From Publishers Weekly
In contrast to the recent spate of books that focus on bullying (e.g., Rosalind Wiseman's Queen Bees and Wannabees and Rachel Simmons's Odd Girl Out), Washington Post education reporter Perlstein examines all facets of being an ordinary "tween." She discusses such issues as consumerism (according to Perlstein, 12- to 15-year-olds spend on average $59 a week, not counting money their parents spend on them); romance, which doesn't necessarily imply the couple ever spends time alone together; and the phenomenon of instant messaging-all to give parents of young children an idea of what lies ahead. True, much can be learned from reading catalogues and magazines geared specifically to preteens, like Delia's catalogue, CosmoGIRL! and YM, but Perlstein delves deeper into how boys and girls view life by tracking five students at Wilde Lake Middle School in Columbia, Md., a "rough" suburban school in an affluent area. Her subjects include the likable eighth-grader Eric Ellis, who is very bright and very bored, and seventh-graders Jackie Taylor, who is learning to deal with crushes on boys, and Elizabeth Ginsburg, whose favorite answer to her parents' questions is "nothing." There are also sixth-graders Jimmy Schissel, who is unhappy with his changing body, and Lily Mason, who worries about wearing-and doing-the right thing. In addition to details about the children's confirmations, bat mitzvahs, friendships and homework, Perlstein interweaves information about how middle-school children learn best and what parents can do to help.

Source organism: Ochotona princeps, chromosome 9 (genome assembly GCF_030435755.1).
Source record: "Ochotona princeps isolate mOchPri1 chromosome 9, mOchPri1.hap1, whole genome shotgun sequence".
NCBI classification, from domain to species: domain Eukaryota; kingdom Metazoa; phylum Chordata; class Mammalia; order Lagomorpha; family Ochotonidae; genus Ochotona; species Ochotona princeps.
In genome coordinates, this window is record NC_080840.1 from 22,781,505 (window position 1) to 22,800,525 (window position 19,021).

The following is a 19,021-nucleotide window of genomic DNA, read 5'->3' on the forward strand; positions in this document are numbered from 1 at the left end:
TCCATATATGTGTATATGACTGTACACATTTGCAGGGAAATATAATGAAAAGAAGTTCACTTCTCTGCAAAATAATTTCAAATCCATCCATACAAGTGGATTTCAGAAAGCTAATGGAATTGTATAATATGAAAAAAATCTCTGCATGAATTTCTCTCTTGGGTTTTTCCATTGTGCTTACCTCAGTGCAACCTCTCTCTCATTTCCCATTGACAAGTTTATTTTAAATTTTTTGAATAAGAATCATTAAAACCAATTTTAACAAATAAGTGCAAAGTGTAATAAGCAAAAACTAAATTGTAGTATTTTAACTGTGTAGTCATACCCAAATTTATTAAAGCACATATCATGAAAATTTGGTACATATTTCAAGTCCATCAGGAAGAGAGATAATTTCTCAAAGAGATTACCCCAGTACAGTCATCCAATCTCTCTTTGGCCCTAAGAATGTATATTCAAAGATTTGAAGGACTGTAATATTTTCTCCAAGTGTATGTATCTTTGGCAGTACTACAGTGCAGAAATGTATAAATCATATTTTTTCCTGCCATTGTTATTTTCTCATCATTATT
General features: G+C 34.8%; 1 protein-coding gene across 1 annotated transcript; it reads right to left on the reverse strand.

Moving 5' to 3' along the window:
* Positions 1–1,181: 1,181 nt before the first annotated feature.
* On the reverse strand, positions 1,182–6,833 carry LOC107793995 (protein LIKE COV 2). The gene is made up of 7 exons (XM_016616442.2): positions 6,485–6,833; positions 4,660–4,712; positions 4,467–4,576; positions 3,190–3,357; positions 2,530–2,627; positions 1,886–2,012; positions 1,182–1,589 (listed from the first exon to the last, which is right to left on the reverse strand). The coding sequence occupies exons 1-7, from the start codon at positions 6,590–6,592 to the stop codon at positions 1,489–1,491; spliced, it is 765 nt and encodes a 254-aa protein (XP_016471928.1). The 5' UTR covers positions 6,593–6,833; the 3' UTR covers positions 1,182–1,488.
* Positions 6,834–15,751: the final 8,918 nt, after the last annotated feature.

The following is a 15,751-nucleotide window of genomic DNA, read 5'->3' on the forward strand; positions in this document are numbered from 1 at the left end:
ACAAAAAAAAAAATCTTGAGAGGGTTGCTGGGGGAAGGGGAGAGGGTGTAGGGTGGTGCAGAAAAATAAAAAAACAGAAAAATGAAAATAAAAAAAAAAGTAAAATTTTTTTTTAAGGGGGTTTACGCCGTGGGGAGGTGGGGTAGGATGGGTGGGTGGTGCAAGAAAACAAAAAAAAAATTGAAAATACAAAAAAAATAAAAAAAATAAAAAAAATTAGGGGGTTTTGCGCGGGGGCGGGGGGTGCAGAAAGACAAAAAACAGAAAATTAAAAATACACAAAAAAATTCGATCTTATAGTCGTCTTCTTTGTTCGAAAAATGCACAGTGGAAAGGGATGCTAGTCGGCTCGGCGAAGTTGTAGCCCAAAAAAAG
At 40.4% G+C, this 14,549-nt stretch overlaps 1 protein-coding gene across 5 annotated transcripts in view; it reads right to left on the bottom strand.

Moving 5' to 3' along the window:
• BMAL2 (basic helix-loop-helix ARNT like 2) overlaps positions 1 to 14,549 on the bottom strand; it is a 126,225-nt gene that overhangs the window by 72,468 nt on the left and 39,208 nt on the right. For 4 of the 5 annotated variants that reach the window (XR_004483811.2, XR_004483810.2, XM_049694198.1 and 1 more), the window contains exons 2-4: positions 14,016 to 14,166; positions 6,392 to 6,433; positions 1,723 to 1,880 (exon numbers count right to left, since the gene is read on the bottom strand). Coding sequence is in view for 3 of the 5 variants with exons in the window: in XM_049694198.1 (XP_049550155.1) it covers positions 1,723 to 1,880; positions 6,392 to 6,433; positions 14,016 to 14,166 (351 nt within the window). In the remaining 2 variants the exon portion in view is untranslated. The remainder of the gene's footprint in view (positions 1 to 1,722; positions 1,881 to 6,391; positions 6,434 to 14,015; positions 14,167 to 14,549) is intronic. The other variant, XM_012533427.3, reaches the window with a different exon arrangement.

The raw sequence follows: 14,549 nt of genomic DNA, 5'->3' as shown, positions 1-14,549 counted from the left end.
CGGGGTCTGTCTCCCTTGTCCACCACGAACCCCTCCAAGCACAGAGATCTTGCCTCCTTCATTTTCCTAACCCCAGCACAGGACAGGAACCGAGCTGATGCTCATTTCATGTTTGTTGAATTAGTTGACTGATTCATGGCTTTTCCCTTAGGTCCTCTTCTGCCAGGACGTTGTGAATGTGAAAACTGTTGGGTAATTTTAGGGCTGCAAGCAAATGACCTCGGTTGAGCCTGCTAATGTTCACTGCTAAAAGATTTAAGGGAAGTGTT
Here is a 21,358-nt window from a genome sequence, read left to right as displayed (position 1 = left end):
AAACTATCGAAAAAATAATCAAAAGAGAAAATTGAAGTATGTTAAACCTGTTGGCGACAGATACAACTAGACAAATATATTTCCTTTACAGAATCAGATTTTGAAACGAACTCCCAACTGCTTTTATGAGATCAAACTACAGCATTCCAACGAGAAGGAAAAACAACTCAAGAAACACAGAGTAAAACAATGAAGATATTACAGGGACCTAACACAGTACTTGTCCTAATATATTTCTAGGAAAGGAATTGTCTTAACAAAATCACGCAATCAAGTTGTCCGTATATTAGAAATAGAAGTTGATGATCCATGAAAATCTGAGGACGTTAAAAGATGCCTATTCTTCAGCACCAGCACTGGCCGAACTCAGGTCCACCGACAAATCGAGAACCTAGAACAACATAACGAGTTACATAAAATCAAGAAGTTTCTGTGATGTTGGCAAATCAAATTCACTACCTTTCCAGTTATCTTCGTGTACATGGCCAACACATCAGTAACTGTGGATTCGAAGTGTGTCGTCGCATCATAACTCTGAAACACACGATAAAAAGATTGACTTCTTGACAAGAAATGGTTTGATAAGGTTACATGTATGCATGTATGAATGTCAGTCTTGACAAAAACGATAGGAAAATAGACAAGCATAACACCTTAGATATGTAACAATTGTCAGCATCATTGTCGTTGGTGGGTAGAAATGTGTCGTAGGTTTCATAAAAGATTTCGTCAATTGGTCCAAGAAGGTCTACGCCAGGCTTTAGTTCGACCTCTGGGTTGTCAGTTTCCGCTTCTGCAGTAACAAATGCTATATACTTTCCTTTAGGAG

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From School Library Journal
In this groundbreaking study, Perlstein chronicles the frightening and fascinating lives of the kids, teachers, and parents she grew to know intimately during a year in Columbia, MD. She introduces Eric, a bright but unmotivated African-American boy hobbled by his home life, and Elizabeth, an overachieving only child whose doting folks try to help her navigate a year of competitive swimming, her Bat Mitzvah, and pressures none of them really comprehend. She also profiles Jackie, who has become so "relationship" obsessed that her world resembles a soap opera. Sixth-graders Jimmy, whose body changes have him simultaneously terrified and thrilled, and Lily, who agonizes over what constitutes "cool" in a world where nothing makes sense anymore, are just beginning to move into the mysterious hall of mirrors that is middle school. Deft writing punctuated by well-documented observations bring these people and the depths of their challenges to life. In this subculture of suffocating peer pressure, burgeoning sexuality, obsessive gaming, gay bashing, and "IM"ing, no one emerges unscathed. Readers will emerge more knowledgeable, more understanding, and more than a little concerned for the future of all of us.-Mary R. Hofmann, Rivera Middle School, Merced, CA
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